Boerne (“Bernie”)

Uncategorized November 12, 2013

I was not supposed to be in Texas on this leg of the tour.  Scheduled was three months in Colorado, but as life goes, there are changes.  One must roll with the punches.  But Boerne is a magical town.  The day I pulled up to the library I felt like Dorothy arriving at Oz.   The Patrick Heath Public Library is a three year old structure that embraces the west but with a twist of Frank Lloyd Wright.

There was serendipity to Boerne.  When I was at the Soldiers’ Home in Holyoke MA  in September, I ran into three older women looking at my art.  A conversation ensued.  When I mentioned where I was going next, I said: “Texas”.  “Oh where?!” asked one of the ladies expectantly.  At that moment, a flash of recognition washed through me.  “Boerne,” I said.  “That’s where I’m from!” Eleanor McCall said, the mother-in-law of its former Mayor.  To put it in perspective, it’s like meeting someone in Manhattan who not only lived on your street,  but in your building  AND in your apartment as well.  Boerne has a population of just under 11,ooo.

Like all places I set up, conversations began almost immediately.  The world is truly a melting pot when I meet a man from England, now living here.  Graham Miller told me stories of when he was seven years old and the US troops were building for the big assault on Normandy.  “My buddies and I used to hang around the camps, climbing over the grease-covered tanks (protected from the long sea voyage), much to the deep disappointment of our mums.”  He talked about a day a GI cook stuck a helmet full of french fries for them to eat.  Later he became a Spitfire pilot and regaled me with interesting facts and tales about one of the most beautiful fighter planes of all time.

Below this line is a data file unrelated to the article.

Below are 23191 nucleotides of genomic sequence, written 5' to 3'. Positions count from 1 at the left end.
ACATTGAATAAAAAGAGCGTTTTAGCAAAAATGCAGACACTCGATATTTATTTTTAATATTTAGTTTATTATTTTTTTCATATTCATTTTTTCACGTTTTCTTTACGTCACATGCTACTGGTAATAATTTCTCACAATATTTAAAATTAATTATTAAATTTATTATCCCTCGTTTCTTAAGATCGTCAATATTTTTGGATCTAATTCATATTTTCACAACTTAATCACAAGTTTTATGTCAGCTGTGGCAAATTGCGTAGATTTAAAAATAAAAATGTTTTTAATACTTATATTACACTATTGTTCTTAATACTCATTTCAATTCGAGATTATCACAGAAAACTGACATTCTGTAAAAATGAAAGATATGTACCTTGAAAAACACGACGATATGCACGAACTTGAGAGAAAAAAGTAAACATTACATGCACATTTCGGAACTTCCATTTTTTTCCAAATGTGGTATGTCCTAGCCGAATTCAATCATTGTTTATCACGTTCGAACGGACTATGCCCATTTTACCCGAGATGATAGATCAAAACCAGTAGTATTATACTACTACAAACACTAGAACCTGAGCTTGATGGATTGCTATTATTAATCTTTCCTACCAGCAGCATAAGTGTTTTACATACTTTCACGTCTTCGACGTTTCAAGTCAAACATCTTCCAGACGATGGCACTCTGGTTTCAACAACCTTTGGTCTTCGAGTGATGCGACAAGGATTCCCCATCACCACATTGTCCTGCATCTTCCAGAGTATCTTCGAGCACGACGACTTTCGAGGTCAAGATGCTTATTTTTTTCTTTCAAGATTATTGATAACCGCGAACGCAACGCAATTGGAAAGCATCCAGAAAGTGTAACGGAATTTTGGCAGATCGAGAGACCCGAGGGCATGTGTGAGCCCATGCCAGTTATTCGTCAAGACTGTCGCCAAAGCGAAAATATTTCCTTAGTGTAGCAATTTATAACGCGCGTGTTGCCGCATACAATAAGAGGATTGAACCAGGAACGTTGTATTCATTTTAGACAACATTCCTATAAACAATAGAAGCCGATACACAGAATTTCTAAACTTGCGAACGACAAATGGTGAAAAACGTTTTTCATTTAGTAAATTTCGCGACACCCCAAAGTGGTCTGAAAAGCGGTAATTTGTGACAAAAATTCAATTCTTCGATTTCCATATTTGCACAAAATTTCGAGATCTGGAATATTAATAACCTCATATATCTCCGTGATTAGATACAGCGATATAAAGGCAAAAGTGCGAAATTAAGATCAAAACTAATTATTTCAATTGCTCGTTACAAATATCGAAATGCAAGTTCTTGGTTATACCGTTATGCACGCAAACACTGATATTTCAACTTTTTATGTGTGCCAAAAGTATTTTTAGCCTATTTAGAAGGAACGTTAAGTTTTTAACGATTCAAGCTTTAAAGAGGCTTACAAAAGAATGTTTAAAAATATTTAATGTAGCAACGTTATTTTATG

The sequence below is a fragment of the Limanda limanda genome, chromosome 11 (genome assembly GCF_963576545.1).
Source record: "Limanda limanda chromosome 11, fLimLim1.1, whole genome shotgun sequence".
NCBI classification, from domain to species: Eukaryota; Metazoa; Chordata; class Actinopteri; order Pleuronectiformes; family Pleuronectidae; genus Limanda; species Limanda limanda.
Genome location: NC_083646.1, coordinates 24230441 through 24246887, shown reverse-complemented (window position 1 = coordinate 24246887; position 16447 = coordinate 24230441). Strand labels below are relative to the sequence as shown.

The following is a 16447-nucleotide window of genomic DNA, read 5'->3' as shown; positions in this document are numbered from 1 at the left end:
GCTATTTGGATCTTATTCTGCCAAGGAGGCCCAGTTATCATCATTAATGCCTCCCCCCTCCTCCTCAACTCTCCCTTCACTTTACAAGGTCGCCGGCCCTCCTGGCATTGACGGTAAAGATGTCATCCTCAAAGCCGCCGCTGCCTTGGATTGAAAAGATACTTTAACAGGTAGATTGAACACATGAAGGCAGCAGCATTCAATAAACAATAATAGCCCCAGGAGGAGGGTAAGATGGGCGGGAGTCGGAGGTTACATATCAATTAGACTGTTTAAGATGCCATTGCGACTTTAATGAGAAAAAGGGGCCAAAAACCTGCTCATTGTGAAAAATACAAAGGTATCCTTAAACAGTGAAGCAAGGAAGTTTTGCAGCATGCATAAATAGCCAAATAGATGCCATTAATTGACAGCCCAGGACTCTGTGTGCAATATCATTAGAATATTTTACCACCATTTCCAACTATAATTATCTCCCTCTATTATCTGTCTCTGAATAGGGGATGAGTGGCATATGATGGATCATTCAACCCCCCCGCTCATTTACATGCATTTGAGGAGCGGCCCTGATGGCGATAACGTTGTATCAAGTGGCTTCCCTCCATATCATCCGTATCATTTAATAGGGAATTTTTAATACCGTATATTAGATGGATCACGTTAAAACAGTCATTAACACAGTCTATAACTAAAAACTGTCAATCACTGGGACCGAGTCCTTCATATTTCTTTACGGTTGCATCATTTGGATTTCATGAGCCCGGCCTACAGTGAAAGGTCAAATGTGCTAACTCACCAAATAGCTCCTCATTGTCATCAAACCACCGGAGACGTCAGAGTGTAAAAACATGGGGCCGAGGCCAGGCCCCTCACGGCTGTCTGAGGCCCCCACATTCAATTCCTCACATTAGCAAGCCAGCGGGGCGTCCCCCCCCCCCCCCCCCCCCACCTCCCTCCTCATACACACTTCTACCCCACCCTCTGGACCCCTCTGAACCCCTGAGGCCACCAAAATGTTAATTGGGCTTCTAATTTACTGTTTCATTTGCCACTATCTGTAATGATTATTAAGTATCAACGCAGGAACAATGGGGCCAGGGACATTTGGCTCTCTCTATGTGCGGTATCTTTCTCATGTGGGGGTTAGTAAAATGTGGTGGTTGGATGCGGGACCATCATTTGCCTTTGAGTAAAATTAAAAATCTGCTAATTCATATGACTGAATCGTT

The night before arriving in Boerne, I’d woken from a dream about meeting Willy Nelson while still in Amherst.  We’d started chatting in a coffee shop and then continued the conversation as we walked the town.  I woke with that dream as clear as the blue Texas skies that Friday morning.  It felt like a good omen.

At the beginning of my first week at the library while chatting with someone, I looked beyond this person to see “Willy”.  Cowboy hat, long hair protruding, bandana and the rest that said “Texas”.  Willy in fact was a Canadian by the name of Rick Taylor, veteran of the Canadian army, now carrying dual citizenship.  He is married to a German.   He told me that he’d read about the exhibit and as I’ve learned about him, his inquisitive nature drew him to visit.  We talked WW II (for which he missed by a year’s age restriction).  He he said he joined the Canadian Irish Regiment “because I wanted to wear a kilt”.  I knew I’d found a kindred spirit in Rick.  He mentioned a local bar where Tuesdays are kilt night.  We have a rendezvous scheduled.

Today, Veterans Day, I attended a ceremony at Veterans Park.  It had a feel of Mayberry – that iconic feel-good show from the 1950s.  It was a show I had loved watching as a kid.  American flags were passed out to attendees, the local school band played patriotic songs, the  school chorus sang their renditions  and sandwiched in between were the speeches and tributes.   What followed was an organized cookout with lots of traditional summertime food.  All free.  And on a day where the sun drove the temperature into the 70s.